Sophia in the Old Testament

The wisdom literature of the Old Testament includes Job, Ecclesiastes, and Proverbs. Job and Ecclesiastes are extended reflections on the mystery and meaning of life: Job protests to God about the cause of his suffering, and the "Great Teacher" of Ecclesiastes (known as Qoheleth) resigns himself to see no meaning in anything "under the sun."

The book of Proverbs, on the other hand, looks back to the time of creation when God established an orderly world. It starts with an extended meditation on the worth and ways of wisdom (chapters 1-9), and finishes with a collection of short, memorable sayings called proverbs (hence, the name of the book). So Proverbs is a kind of primer on how a person can grow up to live a good, long life as a productive contributor to the common good of the whole neighborhood.

When the Old Testament was originally compiled and written down, it was done in Hebrew. Later, between the 3rd and 2nd centuries B.C., it was translated into a Greek version known as the Septuagint (or LXX). This little historical fact brought Sophia into the Israelite imagination.

Here's what happened:
The Hebrew word for wisdom is hokmah (alternatively spelled chokmah). So in the Hebrew version, Proverbs 1:20 (NLT) reads, "[hokmah] shouts in the streets. She cries out in the public square." But the Septuagint uses the Greek word for wisdom, which is sophia. Now let's read that verse again and see if it strikes us differently. "[Sophia] shouts in the streets. She cries out in the public square."

I'd say there's a difference in how that sounds! And given that wisdom was expressed as a feminine noun, and wisdom was highly desirable, it isn't hard to see how wisdom was quickly personified into the figure of Sophia: the playful, elusive, intriguing, helpful partner of God. So in the Old Testament and later Apocryphal books (specifically The Wisdom of Solomon), sophia, which simply means "wisdom," becomes Sophia, the personality and voice of God's wisdom at work throughout creation.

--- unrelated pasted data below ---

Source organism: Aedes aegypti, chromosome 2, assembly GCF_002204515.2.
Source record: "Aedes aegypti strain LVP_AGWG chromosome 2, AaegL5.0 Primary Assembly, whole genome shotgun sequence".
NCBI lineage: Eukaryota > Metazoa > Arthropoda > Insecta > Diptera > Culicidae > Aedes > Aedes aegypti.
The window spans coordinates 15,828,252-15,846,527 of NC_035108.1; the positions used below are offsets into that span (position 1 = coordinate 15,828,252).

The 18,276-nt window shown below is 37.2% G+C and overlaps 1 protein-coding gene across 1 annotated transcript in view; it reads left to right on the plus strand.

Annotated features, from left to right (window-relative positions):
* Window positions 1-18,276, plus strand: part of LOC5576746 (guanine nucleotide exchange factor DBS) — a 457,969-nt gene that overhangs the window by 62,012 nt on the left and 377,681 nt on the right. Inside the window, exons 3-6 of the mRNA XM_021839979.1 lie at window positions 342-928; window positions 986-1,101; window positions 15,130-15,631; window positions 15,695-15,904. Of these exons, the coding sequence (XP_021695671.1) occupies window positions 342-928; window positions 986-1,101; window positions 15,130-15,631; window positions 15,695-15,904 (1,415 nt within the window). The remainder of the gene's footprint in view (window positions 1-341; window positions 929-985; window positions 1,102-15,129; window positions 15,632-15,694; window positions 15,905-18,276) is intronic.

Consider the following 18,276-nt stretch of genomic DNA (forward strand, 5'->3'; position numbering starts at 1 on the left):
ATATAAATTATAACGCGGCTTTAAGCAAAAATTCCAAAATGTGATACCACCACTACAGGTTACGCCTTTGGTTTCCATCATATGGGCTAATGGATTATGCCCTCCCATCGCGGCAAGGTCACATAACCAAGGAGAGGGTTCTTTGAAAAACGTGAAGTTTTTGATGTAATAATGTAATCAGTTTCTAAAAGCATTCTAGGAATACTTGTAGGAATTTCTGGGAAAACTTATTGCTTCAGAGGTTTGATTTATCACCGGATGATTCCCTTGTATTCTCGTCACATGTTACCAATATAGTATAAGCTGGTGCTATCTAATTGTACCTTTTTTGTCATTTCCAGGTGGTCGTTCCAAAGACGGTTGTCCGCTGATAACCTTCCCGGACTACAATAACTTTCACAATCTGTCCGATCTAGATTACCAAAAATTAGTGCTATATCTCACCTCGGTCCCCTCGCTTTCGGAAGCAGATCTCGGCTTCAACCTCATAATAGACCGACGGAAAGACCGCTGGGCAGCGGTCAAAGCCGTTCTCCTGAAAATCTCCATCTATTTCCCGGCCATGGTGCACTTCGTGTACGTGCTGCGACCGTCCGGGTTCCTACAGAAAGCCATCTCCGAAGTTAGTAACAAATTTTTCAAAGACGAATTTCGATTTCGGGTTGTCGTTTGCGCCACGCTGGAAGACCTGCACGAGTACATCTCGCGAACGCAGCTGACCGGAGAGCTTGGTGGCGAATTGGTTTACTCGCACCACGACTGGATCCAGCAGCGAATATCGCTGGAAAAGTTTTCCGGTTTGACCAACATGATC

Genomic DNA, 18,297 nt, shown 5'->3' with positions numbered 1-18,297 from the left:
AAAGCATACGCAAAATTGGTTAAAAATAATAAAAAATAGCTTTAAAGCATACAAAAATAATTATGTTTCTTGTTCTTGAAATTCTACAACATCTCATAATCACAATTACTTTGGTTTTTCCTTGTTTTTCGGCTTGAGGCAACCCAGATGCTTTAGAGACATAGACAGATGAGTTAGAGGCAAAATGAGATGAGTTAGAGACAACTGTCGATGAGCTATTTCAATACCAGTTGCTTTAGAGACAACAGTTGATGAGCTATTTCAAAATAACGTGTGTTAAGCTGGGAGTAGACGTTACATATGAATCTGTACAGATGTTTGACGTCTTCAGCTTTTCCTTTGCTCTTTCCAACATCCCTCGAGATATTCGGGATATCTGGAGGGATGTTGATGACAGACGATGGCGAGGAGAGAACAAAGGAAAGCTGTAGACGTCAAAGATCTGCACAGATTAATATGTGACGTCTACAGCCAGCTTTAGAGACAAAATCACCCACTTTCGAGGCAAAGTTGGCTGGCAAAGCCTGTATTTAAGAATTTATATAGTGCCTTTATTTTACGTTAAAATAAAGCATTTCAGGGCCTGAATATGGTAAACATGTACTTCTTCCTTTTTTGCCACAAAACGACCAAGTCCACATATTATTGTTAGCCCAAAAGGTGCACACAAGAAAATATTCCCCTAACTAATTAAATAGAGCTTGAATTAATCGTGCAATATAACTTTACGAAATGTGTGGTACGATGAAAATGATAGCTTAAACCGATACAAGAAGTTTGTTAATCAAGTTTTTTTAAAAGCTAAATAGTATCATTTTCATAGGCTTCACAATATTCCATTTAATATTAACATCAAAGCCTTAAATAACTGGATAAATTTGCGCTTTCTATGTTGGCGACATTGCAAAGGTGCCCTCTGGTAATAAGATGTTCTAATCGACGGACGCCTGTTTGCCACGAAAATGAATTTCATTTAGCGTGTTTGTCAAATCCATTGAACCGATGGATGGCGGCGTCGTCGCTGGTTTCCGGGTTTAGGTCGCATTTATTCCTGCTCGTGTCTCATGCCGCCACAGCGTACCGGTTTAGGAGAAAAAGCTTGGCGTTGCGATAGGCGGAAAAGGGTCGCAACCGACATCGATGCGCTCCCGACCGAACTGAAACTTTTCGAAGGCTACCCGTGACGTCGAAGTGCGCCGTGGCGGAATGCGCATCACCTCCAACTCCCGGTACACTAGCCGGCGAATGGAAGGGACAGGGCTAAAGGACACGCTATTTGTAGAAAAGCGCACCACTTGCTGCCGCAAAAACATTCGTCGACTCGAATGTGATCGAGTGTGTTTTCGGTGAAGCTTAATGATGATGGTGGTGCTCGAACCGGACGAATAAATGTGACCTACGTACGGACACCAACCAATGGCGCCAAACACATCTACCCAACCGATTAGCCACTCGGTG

The clearest passage of this sort is in Proverbs 8 where Sophia says, "The LORD formed me from the beginning, before he created anything else. ... I was there when he set the clouds above, when he established springs deep in the earth. I was there when he set the limits of the seas, so they would not spread beyond their boundaries. And when he marked off the earth's foundations, I was the architect at his side. I was his constant delight, rejoicing always in his presence" (vv. 22-31 NLT).

Now please hear this: Sophia is a personification of God's wisdom, and nothing more. I know all about the comparisons between Sophia and the goddesses of the Ancient Near East, and I think they miss the major function of the personification. Sophia was not an imitation of a foreign deity, and she was more than a clever word-play. She disrupted the inevitable connections between deeds and consequences outlined in Proverbs, which, when taken at on their own at face value, could become a bit too firm, too mechanical, and too predictable. Taken to the extreme, they could lead a person to stop altogether expecting God to act in dramatic ways that create radical newness in situations otherwise locked in desperation.

Sophia showed up, broke into the closed system of deeds-consequences, and created space for the grace of God to emerge in new and surprising ways. We must realize that there's a limit to what all of our plotting and planning can do. "The horse is made ready for the day of battle, but the victory belongs to the LORD" (Proverbs 21:31 ESV).

In the same way that our complex lives can't be reduced to a Bible story of dramatic intervention, Sophia reminds us that neither can they be reduced to an automated system without room for the wonder of God's grace or the freedom of God's sovereignty.

So imagine Sophia calling out to you. She invites you to come, sit, and share a meal at her table. She beckons you to inquire, listen, and respond to her guidance. Ultimately, the wisdom teachers offer us a vision of life in which our choices place us on the path of wisdom or the path of folly. Every choice we make in the present converges with choices we made in the past to form a future that is perfectly aligned with the sum total of all those choices. But God, in his freedom and grace, is able to take even the worst of decisions and bring good out of them. Sophia reminds us that God is never truly absent, outcomes are never truly final, and hope is never truly lost.

All we can do at any given moment, then, is seek Sophia, consider the consequences, choose wisely, and trust God with the future.

Related Posts:
The Wisdom Tradition: Seeing God from the Ground-Up
Spatial Relationships, Belonging, & the Church

1 comment:

  1. My name is Sophia so profound I always knew that the was a deeper meaning of my name.


Note: Only a member of this blog may post a comment.